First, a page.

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Obama executive order redefines critical infrastructure

February 14, 2013 07:00 AM ET

So businesses that support or partner with companies and federal agencies from the listed as part of the critical infrastructure sector could be designated as well. "I think that you could see a variety of other industries getting sucked into the definition of critical infrastructure," Serwin said.

It's unclear yet what risk criteria the federal agencies will use to identify entities, he said. "But you could see a scenario where any business of a certain size" could be considered critical.

Obama's order does not require private sector owners and operators of critical infrastructure to adopt any of the new security standards and best practices. But they will be pressured to adopt them anyway from a due diligence standpoint, Serwin maintained.

"There are huge brand issues with cybersecurity and privacy," Serwin said. "If you are in a designated critical infrastructure category, you don't want to be the company that didn't follow the recommendations."

A wide range of companies from the health care, IT, financial services and other sectors need to determine whether they could be designated as part of the critical infrastructure sector under the executive order, said David Ransom, a partner at law firm McDermott Will & Emery.

The DHS secretary appears to have been given wide latitude to designate critical infrastructure under the order, Ransom said. The language leaves open the possibility that a wide range of private sector entities from a spectrum of industries could get classified as critical infrastructure.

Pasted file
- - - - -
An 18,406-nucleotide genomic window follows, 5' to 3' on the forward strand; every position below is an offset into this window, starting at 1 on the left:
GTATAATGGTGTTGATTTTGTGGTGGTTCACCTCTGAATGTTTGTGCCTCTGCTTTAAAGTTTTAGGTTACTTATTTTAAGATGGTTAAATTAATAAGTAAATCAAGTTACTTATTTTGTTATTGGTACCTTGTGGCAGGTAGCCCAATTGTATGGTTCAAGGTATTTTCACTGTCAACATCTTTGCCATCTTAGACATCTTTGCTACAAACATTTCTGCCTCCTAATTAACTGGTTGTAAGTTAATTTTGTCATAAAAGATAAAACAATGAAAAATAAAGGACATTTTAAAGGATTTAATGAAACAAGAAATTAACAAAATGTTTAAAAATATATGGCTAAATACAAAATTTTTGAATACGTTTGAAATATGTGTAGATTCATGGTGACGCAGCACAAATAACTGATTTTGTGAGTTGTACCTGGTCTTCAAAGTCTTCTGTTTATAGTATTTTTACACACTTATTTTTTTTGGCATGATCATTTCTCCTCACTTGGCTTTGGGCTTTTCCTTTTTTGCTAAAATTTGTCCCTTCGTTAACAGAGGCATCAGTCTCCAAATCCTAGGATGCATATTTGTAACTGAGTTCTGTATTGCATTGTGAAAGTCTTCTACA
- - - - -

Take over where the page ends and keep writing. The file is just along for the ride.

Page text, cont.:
"What their view is going to be remains to be seen," he said.

The executive order's open-ended definition of critical infrastructure gives the DHS and sector specific federal agencies the ability "to cast a wide net in the process of identifying which companies and their associated assets and systems might be included within their statutory capacity," said John South, chief security officer at Heartland Payment Systems.

The key question though is whether broadening the list of companies will make much of a difference in heading off cybersecurity threats, South said.

Efforts to define critical infrastructure entities goes back as far as 1998 at least, he noted. Considerable progress has already been made in identifying information sharing capabilities of the sort described in the executive order, South added.

"Nothing in this directive clarifies what timely information sharing is and how this differs from where we are currently," he said. "If there is no substantive product that provides actionable, timely intelligence - regardless of how wide the net of critical infrastructure is cast - we haven't advanced very much."

Jaikumar Vijayan covers data security and privacy issues, financial services security and e-voting for Computerworld. Follow Jaikumar on Twitter at Twitter@jaivijayan, or subscribe to Jaikumar's RSS feed Vijayan RSS. His e-mail address is jvijayan@computerworld.com.

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